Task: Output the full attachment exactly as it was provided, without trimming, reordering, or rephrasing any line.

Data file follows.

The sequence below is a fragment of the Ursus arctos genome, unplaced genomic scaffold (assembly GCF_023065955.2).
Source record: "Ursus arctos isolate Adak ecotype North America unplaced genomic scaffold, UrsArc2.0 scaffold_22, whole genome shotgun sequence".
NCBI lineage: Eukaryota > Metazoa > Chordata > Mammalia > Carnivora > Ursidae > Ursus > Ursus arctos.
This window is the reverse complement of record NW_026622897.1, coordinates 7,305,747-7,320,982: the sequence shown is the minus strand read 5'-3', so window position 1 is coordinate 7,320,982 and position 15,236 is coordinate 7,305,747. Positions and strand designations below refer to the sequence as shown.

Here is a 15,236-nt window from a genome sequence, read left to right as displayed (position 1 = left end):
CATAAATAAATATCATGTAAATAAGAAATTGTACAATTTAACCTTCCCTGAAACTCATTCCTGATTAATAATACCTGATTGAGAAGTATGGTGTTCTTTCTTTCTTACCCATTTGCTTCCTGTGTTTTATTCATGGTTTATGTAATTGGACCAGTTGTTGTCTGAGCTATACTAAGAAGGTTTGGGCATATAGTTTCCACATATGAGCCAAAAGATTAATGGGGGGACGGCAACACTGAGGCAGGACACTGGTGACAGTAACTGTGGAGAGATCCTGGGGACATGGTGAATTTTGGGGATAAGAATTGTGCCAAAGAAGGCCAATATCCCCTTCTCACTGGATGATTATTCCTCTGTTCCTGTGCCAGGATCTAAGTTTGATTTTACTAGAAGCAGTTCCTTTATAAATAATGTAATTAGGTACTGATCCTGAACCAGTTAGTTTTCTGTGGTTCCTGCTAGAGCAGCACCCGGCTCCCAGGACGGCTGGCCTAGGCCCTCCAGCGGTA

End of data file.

The sequence below is a fragment of the Ursus arctos genome, unplaced genomic scaffold (assembly GCF_023065955.2).
Source record: "Ursus arctos isolate Adak ecotype North America unplaced genomic scaffold, UrsArc2.0 scaffold_22, whole genome shotgun sequence".
NCBI lineage: Eukaryota > Metazoa > Chordata > Mammalia > Carnivora > Ursidae > Ursus > Ursus arctos.
This window is the reverse complement of record NW_026622897.1, coordinates 7,305,747-7,320,982: the sequence shown is the minus strand read 5'-3', so window position 1 is coordinate 7,320,982 and position 15,236 is coordinate 7,305,747. Positions and strand designations below refer to the sequence as shown.

Here is a 15,236-nt window from a genome sequence, read left to right as displayed (position 1 = left end):
CATAAATAAATATCATGTAAATAAGAAATTGTACAATTTAACCTTCCCTGAAACTCATTCCTGATTAATAATACCTGATTGAGAAGTATGGTGTTCTTTCTTTCTTACCCATTTGCTTCCTGTGTTTTATTCATGGTTTATGTAATTGGACCAGTTGTTGTCTGAGCTATACTAAGAAGGTTTGGGCATATAGTTTCCACATATGAGCCAAAAGATTAATGGGGGGACGGCAACACTGAGGCAGGACACTGGTGACAGTAACTGTGGAGAGATCCTGGGGACATGGTGAATTTTGGGGATAAGAATTGTGCCAAAGAAGGCCAATATCCCCTTCTCACTGGATGATTATTCCTCTGTTCCTGTGCCAGGATCTAAGTTTGATTTTACTAGAAGCAGTTCCTTTATAAATAATGTAATTAGGTACTGATCCTGAACCAGTTAGTTTTCTGTGGTTCCTGCTAGAGCAGCACCCGGCTCCCAGGACGGCTGGCCTAGGCCCTCCAGCGGTA